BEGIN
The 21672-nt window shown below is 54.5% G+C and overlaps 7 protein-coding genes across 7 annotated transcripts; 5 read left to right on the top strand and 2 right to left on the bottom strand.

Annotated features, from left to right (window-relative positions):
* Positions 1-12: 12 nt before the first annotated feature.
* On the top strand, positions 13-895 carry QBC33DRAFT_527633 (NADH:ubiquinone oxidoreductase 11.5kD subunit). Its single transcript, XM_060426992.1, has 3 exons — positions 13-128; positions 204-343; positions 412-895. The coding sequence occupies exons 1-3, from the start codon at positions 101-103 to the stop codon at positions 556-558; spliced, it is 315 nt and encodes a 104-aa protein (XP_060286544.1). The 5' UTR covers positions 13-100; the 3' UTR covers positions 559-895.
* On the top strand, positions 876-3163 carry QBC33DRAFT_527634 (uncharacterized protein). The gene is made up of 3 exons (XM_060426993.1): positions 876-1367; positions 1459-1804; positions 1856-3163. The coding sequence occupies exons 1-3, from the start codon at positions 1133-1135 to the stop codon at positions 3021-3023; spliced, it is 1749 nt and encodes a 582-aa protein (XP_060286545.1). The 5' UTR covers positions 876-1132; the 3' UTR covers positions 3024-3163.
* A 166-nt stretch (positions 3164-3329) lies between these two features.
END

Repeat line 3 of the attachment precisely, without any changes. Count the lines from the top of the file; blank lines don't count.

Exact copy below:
* Positions 1-12: 12 nt before the first annotated feature.